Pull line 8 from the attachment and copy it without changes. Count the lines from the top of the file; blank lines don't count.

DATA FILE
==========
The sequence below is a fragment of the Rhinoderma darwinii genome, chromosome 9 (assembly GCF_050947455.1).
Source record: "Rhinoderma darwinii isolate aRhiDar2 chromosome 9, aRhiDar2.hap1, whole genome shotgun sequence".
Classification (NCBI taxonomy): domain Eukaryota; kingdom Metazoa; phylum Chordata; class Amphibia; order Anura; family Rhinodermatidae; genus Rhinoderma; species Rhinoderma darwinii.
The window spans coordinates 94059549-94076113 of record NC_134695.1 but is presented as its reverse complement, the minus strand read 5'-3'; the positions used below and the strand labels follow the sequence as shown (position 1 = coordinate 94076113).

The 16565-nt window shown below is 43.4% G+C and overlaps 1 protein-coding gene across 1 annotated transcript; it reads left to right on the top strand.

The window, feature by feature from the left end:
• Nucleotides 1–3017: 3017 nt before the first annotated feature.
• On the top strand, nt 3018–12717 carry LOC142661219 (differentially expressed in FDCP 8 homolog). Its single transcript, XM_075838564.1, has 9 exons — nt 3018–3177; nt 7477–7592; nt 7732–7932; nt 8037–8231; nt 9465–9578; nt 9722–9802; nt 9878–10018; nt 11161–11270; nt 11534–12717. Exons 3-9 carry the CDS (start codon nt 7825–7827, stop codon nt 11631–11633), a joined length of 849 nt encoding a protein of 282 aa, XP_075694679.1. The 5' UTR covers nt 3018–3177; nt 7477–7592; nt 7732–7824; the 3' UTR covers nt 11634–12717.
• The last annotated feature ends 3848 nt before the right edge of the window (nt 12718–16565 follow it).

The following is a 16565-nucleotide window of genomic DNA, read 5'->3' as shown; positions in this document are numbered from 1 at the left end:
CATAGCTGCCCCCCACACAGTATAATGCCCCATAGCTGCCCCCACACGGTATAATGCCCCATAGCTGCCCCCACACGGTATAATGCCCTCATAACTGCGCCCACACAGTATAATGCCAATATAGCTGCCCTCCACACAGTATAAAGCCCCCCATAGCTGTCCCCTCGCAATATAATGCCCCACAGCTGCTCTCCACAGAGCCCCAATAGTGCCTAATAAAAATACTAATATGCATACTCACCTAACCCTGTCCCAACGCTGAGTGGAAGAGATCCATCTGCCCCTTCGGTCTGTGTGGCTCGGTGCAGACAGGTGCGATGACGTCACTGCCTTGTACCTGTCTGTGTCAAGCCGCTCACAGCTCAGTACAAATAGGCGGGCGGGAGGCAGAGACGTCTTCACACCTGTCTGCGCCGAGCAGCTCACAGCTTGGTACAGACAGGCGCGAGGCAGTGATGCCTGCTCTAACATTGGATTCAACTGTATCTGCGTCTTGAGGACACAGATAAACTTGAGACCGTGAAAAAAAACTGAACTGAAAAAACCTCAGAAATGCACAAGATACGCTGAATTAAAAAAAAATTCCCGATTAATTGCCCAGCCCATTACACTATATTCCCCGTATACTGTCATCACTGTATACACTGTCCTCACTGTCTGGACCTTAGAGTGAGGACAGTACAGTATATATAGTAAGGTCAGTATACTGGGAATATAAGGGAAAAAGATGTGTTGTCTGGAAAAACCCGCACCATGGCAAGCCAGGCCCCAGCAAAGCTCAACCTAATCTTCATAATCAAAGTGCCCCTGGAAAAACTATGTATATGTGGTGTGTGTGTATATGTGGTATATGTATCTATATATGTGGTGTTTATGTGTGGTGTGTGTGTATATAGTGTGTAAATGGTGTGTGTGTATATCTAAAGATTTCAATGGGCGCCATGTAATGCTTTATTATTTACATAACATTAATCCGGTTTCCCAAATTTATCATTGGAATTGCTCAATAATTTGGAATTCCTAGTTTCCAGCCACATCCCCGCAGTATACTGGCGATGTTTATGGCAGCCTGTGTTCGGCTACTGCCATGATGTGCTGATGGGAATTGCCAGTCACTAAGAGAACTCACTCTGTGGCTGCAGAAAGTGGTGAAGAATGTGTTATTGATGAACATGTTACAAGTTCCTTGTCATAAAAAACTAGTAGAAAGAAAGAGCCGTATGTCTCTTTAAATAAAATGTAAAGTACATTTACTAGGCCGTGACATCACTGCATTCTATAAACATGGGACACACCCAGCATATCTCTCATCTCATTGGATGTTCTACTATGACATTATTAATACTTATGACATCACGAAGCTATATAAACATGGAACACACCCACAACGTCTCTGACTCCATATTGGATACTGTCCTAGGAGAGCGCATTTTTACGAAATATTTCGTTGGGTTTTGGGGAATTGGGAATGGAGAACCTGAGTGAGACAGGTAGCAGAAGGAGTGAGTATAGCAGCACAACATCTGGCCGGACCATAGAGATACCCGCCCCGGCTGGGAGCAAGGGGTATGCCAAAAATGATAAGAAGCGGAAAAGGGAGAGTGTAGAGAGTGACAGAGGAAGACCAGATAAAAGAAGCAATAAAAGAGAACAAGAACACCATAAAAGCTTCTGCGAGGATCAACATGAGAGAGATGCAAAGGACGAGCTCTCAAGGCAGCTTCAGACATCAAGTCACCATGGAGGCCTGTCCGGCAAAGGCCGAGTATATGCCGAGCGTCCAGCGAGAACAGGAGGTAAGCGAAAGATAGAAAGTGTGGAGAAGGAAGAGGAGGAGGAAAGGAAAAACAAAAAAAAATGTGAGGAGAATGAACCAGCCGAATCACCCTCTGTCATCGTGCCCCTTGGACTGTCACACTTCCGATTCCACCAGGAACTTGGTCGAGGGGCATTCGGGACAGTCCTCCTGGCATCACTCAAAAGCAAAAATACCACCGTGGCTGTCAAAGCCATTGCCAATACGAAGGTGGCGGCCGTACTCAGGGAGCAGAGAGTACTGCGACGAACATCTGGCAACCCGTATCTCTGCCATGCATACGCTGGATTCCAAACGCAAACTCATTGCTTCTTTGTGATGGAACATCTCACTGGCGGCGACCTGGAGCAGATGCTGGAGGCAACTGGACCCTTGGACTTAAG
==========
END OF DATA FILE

• On the top strand, nt 3018–12717 carry LOC142661219 (differentially expressed in FDCP 8 homolog). Its single transcript, XM_075838564.1, has 9 exons — nt 3018–3177; nt 7477–7592; nt 7732–7932; nt 8037–8231; nt 9465–9578; nt 9722–9802; nt 9878–10018; nt 11161–11270; nt 11534–12717. Exons 3-9 carry the CDS (start codon nt 7825–7827, stop codon nt 11631–11633), a joined length of 849 nt encoding a protein of 282 aa, XP_075694679.1. The 5' UTR covers nt 3018–3177; nt 7477–7592; nt 7732–7824; the 3' UTR covers nt 11634–12717.